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Thermal Analysis and its application to High Power GaN HEMT Amplifiers

Jun 01, 2009
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Abstract – A systematic and consistent approach to the thermal modeling and measurement of GaN on SiC HEMT power transistors is described. Since the power density of such multilayered wide bandgap structures and assemblies can be very high compared with other transistor technologies, the application of such an approach to the prediction of operating channel temperatures (and hence product lifetime) is important. Both CW and transient (i.e. pulsed and digitally modulated) thermal resistances are calculated for a range of transistor structures and sizes as a function of power density, pulse length and duty factor and compared with measured channel temperatures and RF parameters. The resulting thermal resistance values have then been imported into new “selfheating” large signal models so that transistor channel temperatures and the resulting effects on RF performance such as gain, output power and efficiency can be determined during the amplifier design phase. Some practical examples are included in the paper including the temperature rises in the carrier and peaking transistors of a high power Doherty amplifier.

Index Terms – GaN, SiC, thermal simulation, IR scan, large-signal model, thermal resistance, transistor amplifier.


As with all semiconductor devices, SiC MOSFET and GaN HEMT device reliabilities are dependent directly on maximum operating channel temperature. It is therefore important to determine, with a high degree of confidence, what the maximum channel temperature is under specific operating modes, particularly for products operating under CW conditions and dissipating large amounts of thermal energy. In addition to understanding the maximum channel temperature of a device for reliability, it is equally as important to understand thermal resistance of packaged transistors for system level design.


A dual-mannered approach is used in determining the thermal resistance of wide bandgap transistor & MMIC products. The use of Infrared (IR) microscopy and finite element analysis (FEA) are employed to produce accurate channel to case temperature differentials, from which a θjc (junction to case thermal resistance) can be calculated.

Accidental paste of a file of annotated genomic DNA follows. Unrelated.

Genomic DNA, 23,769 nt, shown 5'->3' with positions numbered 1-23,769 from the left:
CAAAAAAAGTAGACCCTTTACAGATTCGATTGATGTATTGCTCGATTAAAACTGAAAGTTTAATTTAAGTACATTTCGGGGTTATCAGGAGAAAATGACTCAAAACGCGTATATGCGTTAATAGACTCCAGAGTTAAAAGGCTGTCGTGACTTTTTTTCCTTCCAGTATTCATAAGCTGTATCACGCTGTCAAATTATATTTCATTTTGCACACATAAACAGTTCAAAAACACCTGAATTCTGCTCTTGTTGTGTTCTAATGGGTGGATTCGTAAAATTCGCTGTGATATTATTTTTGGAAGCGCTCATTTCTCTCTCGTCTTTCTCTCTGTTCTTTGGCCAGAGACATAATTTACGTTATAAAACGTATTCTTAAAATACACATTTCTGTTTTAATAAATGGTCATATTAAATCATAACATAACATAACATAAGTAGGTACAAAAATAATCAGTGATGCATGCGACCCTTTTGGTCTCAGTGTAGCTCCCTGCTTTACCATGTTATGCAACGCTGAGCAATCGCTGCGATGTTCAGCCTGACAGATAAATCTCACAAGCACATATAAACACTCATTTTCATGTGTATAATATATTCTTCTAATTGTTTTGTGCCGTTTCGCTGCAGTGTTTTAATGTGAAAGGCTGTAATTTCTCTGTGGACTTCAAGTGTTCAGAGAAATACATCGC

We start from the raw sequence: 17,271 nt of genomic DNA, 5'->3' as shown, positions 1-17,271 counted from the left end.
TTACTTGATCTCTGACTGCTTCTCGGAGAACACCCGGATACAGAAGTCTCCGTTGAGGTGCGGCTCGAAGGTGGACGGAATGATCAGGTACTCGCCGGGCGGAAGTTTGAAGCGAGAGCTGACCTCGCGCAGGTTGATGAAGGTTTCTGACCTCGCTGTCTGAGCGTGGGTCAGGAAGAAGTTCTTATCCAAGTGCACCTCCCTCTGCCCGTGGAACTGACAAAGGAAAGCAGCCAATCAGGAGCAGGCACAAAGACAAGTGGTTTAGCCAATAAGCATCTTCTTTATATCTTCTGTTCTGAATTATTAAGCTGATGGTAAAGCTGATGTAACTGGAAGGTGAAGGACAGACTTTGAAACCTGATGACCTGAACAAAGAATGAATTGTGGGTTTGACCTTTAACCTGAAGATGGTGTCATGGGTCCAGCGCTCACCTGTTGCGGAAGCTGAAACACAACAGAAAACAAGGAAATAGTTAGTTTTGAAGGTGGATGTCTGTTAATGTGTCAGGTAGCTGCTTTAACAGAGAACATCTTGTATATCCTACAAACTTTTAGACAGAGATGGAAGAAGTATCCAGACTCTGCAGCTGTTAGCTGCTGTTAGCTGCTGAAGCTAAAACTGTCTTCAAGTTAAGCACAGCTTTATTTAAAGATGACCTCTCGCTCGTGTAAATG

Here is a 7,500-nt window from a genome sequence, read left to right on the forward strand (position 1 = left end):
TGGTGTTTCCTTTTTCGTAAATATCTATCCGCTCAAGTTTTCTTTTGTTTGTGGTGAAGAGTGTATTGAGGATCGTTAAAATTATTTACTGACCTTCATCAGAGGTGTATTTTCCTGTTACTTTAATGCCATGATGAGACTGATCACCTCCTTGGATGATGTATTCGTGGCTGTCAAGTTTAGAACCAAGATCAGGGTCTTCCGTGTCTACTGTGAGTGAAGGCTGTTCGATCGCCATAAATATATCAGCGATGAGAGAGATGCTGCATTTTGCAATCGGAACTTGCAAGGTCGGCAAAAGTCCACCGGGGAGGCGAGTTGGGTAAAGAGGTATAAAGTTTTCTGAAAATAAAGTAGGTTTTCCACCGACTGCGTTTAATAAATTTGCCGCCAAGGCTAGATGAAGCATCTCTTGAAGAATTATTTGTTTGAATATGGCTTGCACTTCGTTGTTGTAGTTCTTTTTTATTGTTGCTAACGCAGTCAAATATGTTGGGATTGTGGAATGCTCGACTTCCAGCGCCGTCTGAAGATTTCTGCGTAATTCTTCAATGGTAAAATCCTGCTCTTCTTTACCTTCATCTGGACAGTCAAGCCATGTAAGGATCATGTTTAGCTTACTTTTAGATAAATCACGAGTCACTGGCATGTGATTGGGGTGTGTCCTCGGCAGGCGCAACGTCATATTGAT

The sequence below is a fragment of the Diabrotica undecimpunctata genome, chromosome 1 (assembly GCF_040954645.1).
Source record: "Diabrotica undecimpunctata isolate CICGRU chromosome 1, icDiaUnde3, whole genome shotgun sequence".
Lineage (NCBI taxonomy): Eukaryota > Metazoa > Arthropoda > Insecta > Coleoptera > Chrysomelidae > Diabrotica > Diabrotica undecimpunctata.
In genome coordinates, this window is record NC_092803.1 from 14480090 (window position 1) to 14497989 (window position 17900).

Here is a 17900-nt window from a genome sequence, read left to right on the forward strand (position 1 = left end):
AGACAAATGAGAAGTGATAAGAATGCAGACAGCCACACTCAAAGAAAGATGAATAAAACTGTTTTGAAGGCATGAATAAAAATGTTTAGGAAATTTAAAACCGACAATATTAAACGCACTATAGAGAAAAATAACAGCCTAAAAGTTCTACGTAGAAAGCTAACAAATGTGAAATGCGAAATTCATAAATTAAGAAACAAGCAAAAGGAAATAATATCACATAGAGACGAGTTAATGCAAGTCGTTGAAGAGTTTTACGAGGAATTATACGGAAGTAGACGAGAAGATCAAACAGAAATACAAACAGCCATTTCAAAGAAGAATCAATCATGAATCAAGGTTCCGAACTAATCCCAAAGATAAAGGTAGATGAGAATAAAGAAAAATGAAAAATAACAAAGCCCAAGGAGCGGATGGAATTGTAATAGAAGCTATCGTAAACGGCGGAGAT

IR microscopy is performed using a Quantum Focus Instruments Infrascope II IR microscope at 5x magnification. A device under test (DUT) is placed into a suitable quarter inch thick test fixture for IR measurement. The test fixture is placed on top of a temperature-controlled heat sink. In order to gain visible access to the die surface, all DUTs must have their lids or plastic encapsulant removed prior to IR imaging. Dependent on the package type, the DUT is either bolted down or soldered into the fixture. For devices that are bolted down, a thin layer of thermal grease is applied to the bottom of the package to ensure that the least amount of contact resistance exists between the package and the fixture. Thermal grease is also used at the interface between the fixture and the heat sink. The fixtures used for IR imaging are modified such that a thermocouple can be placed under the backside of the package to monitor the package case temperature. All IR imaging is performed with the heat sink temperature set to 75°C for optimum device calibration. The package case temperature is then allowed to “float” and is monitored by the thermo-couple. A minimum of eight to ten devices from multiple lots are IR scanned to produce a significant amount of data points, which can then be correlated to FEA models. The devices are measured under DC drive at varying heat densities from 1W/mm to 8W/mm. Finite element analysis is performed using Ansys® software. The models are created in such a fashion that they reproduce how the devices are actually measured with the IR camera system. For all transistor applications this includes a packaged device in the fixture with the bottom of the fixture having a boundary condition of 75°C. If possible, models are sectioned as permitted by symmetry to reduce computational resources. See Fig. 1 & 2 for typical cross sections of a geometric model.

Fig. 1. Cross section of ¼ model.
Fig. 1. Cross section of ¼ model.